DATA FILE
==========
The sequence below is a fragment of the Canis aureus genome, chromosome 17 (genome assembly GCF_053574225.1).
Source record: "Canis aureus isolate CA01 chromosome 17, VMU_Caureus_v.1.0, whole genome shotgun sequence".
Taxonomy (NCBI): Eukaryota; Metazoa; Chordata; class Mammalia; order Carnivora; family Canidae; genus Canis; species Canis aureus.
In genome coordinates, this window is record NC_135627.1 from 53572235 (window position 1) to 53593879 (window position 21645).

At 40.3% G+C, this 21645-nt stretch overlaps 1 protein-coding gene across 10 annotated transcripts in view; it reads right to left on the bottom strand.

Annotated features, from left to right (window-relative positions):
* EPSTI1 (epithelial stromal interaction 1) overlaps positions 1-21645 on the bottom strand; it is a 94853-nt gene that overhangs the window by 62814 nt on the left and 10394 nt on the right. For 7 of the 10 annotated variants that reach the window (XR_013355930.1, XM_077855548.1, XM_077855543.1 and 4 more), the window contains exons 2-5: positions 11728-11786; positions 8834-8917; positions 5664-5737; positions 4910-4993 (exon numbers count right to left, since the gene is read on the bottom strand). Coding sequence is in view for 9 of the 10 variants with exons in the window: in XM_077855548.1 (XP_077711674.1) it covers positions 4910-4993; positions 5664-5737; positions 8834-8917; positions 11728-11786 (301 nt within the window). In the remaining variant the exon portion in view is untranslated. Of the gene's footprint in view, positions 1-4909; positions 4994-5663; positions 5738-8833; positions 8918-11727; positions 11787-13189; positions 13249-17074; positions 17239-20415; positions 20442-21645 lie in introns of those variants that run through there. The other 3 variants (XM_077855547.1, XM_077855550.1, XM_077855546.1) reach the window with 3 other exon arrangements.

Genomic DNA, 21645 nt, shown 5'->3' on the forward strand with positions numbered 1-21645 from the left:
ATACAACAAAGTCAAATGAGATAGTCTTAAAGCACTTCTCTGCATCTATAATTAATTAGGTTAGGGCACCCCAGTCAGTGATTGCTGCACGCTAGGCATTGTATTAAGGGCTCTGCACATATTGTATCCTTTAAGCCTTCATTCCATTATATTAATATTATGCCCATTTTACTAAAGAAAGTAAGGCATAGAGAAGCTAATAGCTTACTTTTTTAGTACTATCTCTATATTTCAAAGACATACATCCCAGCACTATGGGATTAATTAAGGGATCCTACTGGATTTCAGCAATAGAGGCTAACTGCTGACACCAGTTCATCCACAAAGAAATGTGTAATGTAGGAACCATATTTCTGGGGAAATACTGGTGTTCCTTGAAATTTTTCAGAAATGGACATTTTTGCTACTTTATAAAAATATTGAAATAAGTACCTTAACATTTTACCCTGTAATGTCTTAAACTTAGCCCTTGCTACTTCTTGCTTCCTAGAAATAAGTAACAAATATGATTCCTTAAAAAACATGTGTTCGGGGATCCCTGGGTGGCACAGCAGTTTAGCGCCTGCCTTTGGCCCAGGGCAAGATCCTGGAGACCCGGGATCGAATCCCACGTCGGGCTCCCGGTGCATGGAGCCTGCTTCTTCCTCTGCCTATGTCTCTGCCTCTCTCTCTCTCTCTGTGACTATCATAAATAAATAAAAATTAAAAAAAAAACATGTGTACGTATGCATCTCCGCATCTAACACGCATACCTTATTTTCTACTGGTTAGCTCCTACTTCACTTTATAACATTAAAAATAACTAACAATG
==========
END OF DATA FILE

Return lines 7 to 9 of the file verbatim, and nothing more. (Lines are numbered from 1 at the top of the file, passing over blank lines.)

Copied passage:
* EPSTI1 (epithelial stromal interaction 1) overlaps positions 1-21645 on the bottom strand; it is a 94853-nt gene that overhangs the window by 62814 nt on the left and 10394 nt on the right. For 7 of the 10 annotated variants that reach the window (XR_013355930.1, XM_077855548.1, XM_077855543.1 and 4 more), the window contains exons 2-5: positions 11728-11786; positions 8834-8917; positions 5664-5737; positions 4910-4993 (exon numbers count right to left, since the gene is read on the bottom strand). Coding sequence is in view for 9 of the 10 variants with exons in the window: in XM_077855548.1 (XP_077711674.1) it covers positions 4910-4993; positions 5664-5737; positions 8834-8917; positions 11728-11786 (301 nt within the window). In the remaining variant the exon portion in view is untranslated. Of the gene's footprint in view, positions 1-4909; positions 4994-5663; positions 5738-8833; positions 8918-11727; positions 11787-13189; positions 13249-17074; positions 17239-20415; positions 20442-21645 lie in introns of those variants that run through there. The other 3 variants (XM_077855547.1, XM_077855550.1, XM_077855546.1) reach the window with 3 other exon arrangements.

Genomic DNA, 21645 nt, shown 5'->3' on the forward strand with positions numbered 1-21645 from the left:
ATACAACAAAGTCAAATGAGATAGTCTTAAAGCACTTCTCTGCATCTATAATTAATTAGGTTAGGGCACCCCAGTCAGTGATTGCTGCACGCTAGGCATTGTATTAAGGGCTCTGCACATATTGTATCCTTTAAGCCTTCATTCCATTATATTAATATTATGCCCATTTTACTAAAGAAAGTAAGGCATAGAGAAGCTAATAGCTTACTTTTTTAGTACTATCTCTATATTTCAAAGACATACATCCCAGCACTATGGGATTAATTAAGGGATCCTACTGGATTTCAGCAATAGAGGCTAACTGCTGACACCAGTTCATCCACAAAGAAATGTGTAATGTAGGAACCATATTTCTGGGGAAATACTGGTGTTCCTTGAAATTTTTCAGAAATGGACATTTTTGCTACTTTATAAAAATATTGAAATAAGTACCTTAACATTTTACCCTGTAATGTCTTAAACTTAGCCCTTGCTACTTCTTGCTTCCTAGAAATAAGTAACAAATATGATTCCTTAAAAAACATGTGTTCGGGGATCCCTGGGTGGCACAGCAGTTTAGCGCCTGCCTTTGGCCCAGGGCAAGATCCTGGAGACCCGGGATCGAATCCCACGTCGGGCTCCCGGTGCATGGAGCCTGCTTCTTCCTCTGCCTATGTCTCTGCCTCTCTCTCTCTCTCTGTGACTATCATAAATAAATAAAAATTAAAAAAAAAACATGTGTACGTATGCATCTCCGCATCTAACACGCATACCTTATTTTCTACTGGTTAGCTCCTACTTCACTTTATAACATTAAAAATAACTAACAATG